Wed, Sep 13, 2017 - Page 4 News List

Researchers date famous ancient tree

FLEDGLING:The Formosan cypress which fell on Sept. 11 last year was 1,810 years old, 990 years younger than the figures published by the NTU forestry office in 1953

By Hsieh Chieh-yu and Jonathan Chin  /  Staff reporter, with staff writer

A sign explaining the history of a fallen Formosan cypress tree is displayed on Sunday at the opening day of an educational walkway in the Xitou Nature Education Area in Nantou County’s Lugu Township.

Photo: Hsieh Chieh-yu, Taipei Times

After measuring the famous ancient tree of Nantou County that toppled last year, researchers on Monday said the tree was shorter, narrower and 990 years younger than previously thought.

National Taiwan University (NTU) experimental forestry office staff installed plaques at the site to mark the first anniversary of the tree’s fall and the opening of an educational walkway in Lugu Township’s (鹿谷) Xitou Nature Education Area (溪頭自然教育園區).

The experimental forestry office looks after many of the nation’s oldest forests and woodlands, including the densely wooded Xitou forest, where the tree once stood.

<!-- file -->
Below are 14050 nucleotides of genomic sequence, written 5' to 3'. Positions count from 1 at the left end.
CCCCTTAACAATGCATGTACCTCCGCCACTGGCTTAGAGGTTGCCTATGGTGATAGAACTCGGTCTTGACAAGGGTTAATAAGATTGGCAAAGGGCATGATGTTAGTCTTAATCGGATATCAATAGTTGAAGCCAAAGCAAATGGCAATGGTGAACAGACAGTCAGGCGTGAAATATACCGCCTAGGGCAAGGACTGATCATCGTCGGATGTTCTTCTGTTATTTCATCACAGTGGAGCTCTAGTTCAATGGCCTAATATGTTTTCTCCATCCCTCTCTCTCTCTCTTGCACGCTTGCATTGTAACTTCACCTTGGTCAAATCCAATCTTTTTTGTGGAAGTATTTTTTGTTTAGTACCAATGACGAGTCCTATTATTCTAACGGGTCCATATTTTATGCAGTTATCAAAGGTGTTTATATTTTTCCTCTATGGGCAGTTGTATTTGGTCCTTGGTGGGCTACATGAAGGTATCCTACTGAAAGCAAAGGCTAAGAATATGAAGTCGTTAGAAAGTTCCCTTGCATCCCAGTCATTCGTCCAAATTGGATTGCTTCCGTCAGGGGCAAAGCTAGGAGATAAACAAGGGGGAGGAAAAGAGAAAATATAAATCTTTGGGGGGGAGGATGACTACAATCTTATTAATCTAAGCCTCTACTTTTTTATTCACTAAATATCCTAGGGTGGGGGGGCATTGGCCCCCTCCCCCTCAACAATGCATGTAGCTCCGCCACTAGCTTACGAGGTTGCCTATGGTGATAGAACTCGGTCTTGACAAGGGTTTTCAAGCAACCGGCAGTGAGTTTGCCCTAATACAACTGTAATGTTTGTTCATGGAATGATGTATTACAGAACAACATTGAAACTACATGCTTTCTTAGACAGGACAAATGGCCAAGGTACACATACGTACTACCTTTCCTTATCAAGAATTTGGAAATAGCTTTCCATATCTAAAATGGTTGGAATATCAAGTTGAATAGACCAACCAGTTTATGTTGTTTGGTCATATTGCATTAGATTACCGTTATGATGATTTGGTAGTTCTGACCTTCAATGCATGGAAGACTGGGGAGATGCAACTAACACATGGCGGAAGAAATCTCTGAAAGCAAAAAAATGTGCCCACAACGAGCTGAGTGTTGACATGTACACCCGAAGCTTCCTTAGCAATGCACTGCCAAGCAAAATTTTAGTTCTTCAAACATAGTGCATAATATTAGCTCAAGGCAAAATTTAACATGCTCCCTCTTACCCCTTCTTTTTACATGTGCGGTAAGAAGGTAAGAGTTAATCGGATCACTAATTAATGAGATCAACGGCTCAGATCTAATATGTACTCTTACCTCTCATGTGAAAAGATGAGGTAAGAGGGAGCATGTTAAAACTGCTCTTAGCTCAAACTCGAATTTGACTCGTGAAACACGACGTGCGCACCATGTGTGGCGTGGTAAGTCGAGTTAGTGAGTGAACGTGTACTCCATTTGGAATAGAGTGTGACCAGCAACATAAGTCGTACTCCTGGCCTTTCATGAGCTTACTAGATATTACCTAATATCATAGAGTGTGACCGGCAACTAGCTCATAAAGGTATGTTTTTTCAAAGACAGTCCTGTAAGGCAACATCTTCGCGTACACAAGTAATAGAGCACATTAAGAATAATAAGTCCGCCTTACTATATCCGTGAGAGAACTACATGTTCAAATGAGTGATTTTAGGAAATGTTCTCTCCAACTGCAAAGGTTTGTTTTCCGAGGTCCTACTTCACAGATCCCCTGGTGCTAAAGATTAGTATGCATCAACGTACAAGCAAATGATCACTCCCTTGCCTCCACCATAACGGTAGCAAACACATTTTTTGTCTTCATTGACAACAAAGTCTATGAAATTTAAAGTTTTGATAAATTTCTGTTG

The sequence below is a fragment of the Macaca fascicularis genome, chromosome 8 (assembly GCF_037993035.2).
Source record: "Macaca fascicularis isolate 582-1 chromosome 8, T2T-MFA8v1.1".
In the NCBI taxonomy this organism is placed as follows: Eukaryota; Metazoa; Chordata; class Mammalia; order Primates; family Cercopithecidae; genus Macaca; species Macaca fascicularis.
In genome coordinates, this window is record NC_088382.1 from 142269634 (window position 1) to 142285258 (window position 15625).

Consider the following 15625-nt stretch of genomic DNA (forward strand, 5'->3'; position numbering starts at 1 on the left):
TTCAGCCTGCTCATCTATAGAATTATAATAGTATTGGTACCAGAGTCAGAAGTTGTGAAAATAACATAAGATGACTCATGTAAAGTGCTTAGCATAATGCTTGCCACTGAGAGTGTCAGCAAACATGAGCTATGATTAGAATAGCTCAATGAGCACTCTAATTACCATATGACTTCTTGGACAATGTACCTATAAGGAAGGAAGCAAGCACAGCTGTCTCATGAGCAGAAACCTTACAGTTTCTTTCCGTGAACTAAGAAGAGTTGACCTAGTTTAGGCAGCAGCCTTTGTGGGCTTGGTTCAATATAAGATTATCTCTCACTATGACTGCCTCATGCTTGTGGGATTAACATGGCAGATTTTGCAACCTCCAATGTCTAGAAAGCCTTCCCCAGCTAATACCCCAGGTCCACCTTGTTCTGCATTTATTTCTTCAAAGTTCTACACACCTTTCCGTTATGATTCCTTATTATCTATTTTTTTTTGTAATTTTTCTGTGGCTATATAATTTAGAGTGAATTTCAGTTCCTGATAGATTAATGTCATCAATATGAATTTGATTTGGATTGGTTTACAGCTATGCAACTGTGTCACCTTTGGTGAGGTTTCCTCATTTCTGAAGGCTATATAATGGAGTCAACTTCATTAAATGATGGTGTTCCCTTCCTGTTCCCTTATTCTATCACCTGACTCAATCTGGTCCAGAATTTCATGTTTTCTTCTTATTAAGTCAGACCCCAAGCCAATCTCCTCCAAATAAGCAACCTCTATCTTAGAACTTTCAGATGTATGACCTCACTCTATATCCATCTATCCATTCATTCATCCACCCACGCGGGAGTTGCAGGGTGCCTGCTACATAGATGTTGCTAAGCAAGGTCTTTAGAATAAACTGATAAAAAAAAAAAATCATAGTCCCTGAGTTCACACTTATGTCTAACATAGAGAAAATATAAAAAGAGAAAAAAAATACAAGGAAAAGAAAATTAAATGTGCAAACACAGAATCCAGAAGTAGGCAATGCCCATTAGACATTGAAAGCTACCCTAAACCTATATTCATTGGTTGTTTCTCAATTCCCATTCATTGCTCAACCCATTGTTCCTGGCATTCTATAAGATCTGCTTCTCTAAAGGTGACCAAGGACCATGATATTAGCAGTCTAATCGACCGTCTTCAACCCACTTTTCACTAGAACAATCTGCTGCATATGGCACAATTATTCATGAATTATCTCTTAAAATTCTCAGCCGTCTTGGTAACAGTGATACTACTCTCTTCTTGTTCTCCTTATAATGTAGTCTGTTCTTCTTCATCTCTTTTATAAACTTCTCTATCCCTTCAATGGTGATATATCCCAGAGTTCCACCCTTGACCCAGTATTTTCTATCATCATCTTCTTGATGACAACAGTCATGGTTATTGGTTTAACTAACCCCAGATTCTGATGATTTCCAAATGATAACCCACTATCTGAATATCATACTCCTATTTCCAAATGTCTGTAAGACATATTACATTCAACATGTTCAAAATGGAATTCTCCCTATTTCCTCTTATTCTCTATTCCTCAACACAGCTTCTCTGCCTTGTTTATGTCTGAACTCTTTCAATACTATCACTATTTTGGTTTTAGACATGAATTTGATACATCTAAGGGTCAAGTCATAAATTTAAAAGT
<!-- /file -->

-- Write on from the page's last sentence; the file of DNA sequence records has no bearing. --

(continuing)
According to the plaque, the ancient tree — a Formosan cypress that fell on Sept. 11 last year after a downpour loosened the soil beneath its roots — was 38m tall, 13.6m in circumference and 1,810 years old.

Those figures update those published by the office in 1953, which said the tree was 46m tall, 16.8m in circumference and 2,800 years old.

The office said its new figures are more accurate than those taken six decades ago, as advances in technology had improved instruments and methods used in arboreal measurements.

In addition, researchers found that many plants, known as epiphytes, had grown on the old tree’s trunk.

They counted 26 kinds of epiphyte with roots in the soil, six types of vines, 13 true epiphytes and four facultative epiphytes, a total of 49 species, the researchers said.

After much debate following the fall of the tree last year, the office decided to build a walkway around the original site that would educate visitors about the ecology of the forest and its benefits, the researchers said.

The walkway and an owl-shaped memorial for the tree took three months of planning and construction, the office said, adding that it is pleased that the project was completed on time for the first anniversary of the fall of the tree.

Plaques placed along the 115m walkway include notes on the life cycle of the ancient tree, an overview of Xitou forest, forest science, the production by cypress forests of phytoncides and oils that have health benefits and other topics.

For the public unveiling of the walkway, the Environmental Protection Administration organized public tours of the forest in cooperation with Le Midi Hotel, Ginkgo Hotel and other local businesses.

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